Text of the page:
This did not end Bridges' run-ins with the law, however. In 1986, shortly after the final season of Diff'rent Strokes, the actor was accused of bombing the car of a person with which he had a business dispute. He pleaded no contest to the charges. The judge gave Bridges three years' probation, 300 hours of community service and a $2,500 fine.
Bridges' legal troubles made finding work difficult, and the lack of substantial roles for Black actors further complicated his career. Depressed and despondent, Todd turned to drugs and crime. In January of 1989, law enforcement officials said the out-of-work actor threatened an auto mechanic with a gun, and removed his car from the shop without paying his $500 bill. After witnesses couldn't accurately identify the suspect, however, the charges were dropped. A month later, Bridges found himself in trouble yet again, this time for the attempted murder of drug dealer Kenneth "Tex" Clay. According to the charges, Bridges' argument with Clay escalated into violence, and the actor shot his victim eight times. During his trial, Bridges admitted that he was abusing cocaine, and that his drug use prevented him from knowing for sure whether or not he had shot anyone. With the help of his lawyer, Johnnie Cochran, Bridges was acquitted after two separate trials. But the bad publicity effectively destroyed his acting career.
In 1993, Bridges found himself on the wrong side of the law again when he got into an argument with a tenant in his home, David Kitchen. Kitchen allegedly refused to pay rent and attacked Bridges with a sword. Bridges retaliated by stabbing Kitchen in the chest with a kitchen knife. Attorneys determined that Bridges acted in self-defense, and charges were dropped. That same year, however, Bridges was arrested for possession of the drug methamphetamine and for illegal firearms. After this incident, Bridges entered a court-ordered drug treatment program.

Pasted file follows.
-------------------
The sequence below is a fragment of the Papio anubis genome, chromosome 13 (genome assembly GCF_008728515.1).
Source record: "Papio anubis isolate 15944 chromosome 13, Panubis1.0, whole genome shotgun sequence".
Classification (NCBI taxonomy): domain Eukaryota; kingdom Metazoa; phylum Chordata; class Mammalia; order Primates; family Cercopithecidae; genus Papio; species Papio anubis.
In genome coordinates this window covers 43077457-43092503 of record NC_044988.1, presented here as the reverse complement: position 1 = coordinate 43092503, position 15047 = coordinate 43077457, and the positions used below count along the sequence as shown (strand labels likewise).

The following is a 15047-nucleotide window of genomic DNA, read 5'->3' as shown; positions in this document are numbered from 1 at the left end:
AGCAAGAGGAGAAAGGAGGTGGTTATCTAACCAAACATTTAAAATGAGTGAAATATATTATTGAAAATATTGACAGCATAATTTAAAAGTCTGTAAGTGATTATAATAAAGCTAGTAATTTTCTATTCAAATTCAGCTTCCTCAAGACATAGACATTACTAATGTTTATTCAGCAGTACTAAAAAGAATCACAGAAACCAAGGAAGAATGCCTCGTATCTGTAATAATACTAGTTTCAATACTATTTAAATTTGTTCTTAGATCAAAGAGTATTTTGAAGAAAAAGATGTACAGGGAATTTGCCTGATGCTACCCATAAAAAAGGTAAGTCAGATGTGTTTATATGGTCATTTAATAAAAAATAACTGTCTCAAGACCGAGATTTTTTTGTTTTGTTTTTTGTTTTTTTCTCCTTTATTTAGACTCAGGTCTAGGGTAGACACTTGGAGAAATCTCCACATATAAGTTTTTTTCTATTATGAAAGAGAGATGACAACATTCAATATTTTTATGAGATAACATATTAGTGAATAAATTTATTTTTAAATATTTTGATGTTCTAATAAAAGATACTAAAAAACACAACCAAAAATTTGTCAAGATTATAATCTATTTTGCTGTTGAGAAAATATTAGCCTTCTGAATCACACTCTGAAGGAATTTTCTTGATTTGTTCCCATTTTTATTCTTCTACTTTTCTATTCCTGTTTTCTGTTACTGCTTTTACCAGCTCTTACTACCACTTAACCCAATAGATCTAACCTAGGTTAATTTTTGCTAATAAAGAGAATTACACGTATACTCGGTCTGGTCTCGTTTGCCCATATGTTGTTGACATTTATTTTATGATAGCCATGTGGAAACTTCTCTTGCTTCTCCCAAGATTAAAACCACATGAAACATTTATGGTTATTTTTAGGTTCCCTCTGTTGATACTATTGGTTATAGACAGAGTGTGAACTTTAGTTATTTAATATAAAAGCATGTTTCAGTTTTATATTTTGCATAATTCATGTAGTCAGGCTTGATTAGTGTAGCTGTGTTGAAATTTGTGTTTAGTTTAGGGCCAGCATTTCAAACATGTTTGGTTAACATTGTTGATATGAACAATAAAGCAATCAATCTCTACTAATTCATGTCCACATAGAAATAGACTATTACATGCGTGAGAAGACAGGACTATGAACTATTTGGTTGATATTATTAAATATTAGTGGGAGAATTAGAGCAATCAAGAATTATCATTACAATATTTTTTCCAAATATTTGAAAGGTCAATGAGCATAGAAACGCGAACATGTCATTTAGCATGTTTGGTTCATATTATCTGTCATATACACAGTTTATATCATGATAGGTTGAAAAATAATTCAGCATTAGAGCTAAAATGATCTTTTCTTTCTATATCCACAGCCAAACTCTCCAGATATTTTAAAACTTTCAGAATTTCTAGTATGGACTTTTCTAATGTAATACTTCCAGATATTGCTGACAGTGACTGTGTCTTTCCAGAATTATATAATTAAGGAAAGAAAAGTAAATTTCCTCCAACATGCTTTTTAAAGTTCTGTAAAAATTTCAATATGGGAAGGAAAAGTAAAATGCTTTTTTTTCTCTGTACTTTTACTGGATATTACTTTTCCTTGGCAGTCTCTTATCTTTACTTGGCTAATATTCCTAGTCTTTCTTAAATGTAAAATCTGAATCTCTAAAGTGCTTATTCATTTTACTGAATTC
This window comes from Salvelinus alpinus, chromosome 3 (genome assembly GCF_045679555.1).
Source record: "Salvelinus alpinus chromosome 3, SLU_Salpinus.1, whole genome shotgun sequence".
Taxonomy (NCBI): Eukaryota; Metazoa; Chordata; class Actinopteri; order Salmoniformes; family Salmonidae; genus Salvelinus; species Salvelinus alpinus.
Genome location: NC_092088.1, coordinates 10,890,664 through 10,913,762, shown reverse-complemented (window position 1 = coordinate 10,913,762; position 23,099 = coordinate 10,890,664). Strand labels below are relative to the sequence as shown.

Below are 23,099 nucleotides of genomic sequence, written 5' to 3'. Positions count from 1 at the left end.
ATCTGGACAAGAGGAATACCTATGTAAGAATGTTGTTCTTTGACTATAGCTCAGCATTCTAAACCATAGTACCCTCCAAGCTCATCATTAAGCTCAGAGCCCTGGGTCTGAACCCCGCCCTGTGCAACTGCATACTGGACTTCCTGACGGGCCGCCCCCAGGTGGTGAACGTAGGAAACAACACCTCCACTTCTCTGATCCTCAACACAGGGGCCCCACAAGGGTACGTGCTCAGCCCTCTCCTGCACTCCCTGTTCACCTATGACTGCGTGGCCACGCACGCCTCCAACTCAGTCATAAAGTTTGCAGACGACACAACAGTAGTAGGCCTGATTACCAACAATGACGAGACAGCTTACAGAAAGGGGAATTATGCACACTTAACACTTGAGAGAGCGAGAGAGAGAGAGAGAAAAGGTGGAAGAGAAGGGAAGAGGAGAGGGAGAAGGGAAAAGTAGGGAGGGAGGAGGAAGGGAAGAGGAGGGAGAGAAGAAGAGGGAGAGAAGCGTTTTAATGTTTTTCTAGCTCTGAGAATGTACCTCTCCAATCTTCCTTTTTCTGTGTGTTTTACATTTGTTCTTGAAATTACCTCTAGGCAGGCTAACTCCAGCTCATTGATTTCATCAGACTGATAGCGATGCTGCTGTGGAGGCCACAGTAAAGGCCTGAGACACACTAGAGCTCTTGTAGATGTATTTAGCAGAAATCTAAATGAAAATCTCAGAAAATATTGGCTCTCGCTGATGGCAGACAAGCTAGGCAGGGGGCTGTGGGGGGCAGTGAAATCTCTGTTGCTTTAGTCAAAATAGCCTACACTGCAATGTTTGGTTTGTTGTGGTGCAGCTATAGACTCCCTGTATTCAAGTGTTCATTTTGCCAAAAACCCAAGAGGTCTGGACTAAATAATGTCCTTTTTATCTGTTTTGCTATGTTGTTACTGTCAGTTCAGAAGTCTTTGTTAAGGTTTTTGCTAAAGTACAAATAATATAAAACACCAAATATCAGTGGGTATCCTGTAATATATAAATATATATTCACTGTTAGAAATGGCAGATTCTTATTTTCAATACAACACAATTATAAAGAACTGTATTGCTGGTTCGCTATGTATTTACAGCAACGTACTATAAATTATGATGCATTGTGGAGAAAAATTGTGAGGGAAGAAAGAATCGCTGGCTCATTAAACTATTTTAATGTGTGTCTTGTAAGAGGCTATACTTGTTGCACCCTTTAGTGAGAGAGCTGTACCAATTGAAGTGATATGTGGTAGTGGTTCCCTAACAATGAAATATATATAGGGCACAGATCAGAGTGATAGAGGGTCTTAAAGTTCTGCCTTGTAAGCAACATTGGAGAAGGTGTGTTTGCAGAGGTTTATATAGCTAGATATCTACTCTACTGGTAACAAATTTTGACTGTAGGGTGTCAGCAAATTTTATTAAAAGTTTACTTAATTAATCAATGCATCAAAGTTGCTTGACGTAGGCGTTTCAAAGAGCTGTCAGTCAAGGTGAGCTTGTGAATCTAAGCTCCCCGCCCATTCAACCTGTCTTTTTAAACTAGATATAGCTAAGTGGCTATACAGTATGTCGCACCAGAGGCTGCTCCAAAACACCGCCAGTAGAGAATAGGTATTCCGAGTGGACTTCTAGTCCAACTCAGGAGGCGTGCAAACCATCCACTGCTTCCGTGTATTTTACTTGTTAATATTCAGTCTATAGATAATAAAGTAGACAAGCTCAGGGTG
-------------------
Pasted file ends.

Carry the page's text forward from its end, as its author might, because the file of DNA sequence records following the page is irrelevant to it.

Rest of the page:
Rehab helped Bridges kick his substance abuse issues, but it didn't seem to curb his violent tendencies. Bridges was charged in 1997 with an assault on a friend's car, which he rammed over and over with his own car after an argument. He was given community service and a fine.
Life changed for the actor in 1998, when he turned to Christianity for help with his problems. Around this time, he founded the Todd Bridges Youth Foundation, a nonprofit youth center in Los Angeles that provides sports, computer training, and acting courses for inner-city children. He also met future wife, Dori Smith, whom he married on May 25, 1998. The couple welcomed a son, Spencir, in July 1998.
Several years later, in April 2001, Bridges made headlines yet again—this time, for helping to save a paraplegic woman from drowning. The actor, who was on a fishing trip with family at Lake Balboa Park in Los Angeles, saw the woman get her fishing line tangled up in her wheelchair controls. As the woman lurched face-down in the lake, Bridges leapt to action, pulling her out of the chair and lifting her from the water.
Bridges also saw a resurgence in his acting career. He made appearances on multiple reality shows including Celebrity Boxing (2002) and Fear Factor (2006). He also had a recurring role on the Chris Rock sitcom Everybody Hates Chris, which aired from 2005 until 2009. In 2010, he appeared on Oprah Winfrey to promote his new book, Killing Willis, which discussed his acting career, drug addiction and trouble with the law.